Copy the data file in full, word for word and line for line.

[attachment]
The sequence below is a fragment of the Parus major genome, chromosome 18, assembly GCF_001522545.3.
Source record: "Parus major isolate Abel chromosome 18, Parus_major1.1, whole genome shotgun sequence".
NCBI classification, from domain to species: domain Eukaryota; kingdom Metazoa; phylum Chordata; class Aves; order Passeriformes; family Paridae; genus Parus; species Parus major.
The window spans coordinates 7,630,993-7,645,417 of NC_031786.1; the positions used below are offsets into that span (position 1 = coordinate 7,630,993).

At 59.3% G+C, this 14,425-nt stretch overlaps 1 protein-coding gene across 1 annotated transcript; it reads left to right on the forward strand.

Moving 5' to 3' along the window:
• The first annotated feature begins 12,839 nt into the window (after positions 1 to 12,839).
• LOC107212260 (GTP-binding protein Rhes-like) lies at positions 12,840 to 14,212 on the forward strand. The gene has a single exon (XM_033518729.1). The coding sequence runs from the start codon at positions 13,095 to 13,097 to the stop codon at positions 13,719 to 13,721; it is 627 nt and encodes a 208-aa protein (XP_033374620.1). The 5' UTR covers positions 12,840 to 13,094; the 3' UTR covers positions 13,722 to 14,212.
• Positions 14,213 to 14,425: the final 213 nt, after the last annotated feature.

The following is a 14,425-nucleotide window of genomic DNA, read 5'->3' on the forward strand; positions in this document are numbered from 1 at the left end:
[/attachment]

The sequence below is a fragment of the Parus major genome, chromosome 18, assembly GCF_001522545.3.
Source record: "Parus major isolate Abel chromosome 18, Parus_major1.1, whole genome shotgun sequence".
NCBI classification, from domain to species: domain Eukaryota; kingdom Metazoa; phylum Chordata; class Aves; order Passeriformes; family Paridae; genus Parus; species Parus major.
The window spans coordinates 7,630,993-7,645,417 of NC_031786.1; the positions used below are offsets into that span (position 1 = coordinate 7,630,993).

At 59.3% G+C, this 14,425-nt stretch overlaps 1 protein-coding gene across 1 annotated transcript; it reads left to right on the forward strand.

Moving 5' to 3' along the window:
• The first annotated feature begins 12,839 nt into the window (after positions 1 to 12,839).
• LOC107212260 (GTP-binding protein Rhes-like) lies at positions 12,840 to 14,212 on the forward strand. The gene has a single exon (XM_033518729.1). The coding sequence runs from the start codon at positions 13,095 to 13,097 to the stop codon at positions 13,719 to 13,721; it is 627 nt and encodes a 208-aa protein (XP_033374620.1). The 5' UTR covers positions 12,840 to 13,094; the 3' UTR covers positions 13,722 to 14,212.
• Positions 14,213 to 14,425: the final 213 nt, after the last annotated feature.

The following is a 14,425-nucleotide window of genomic DNA, read 5'->3' on the forward strand; positions in this document are numbered from 1 at the left end: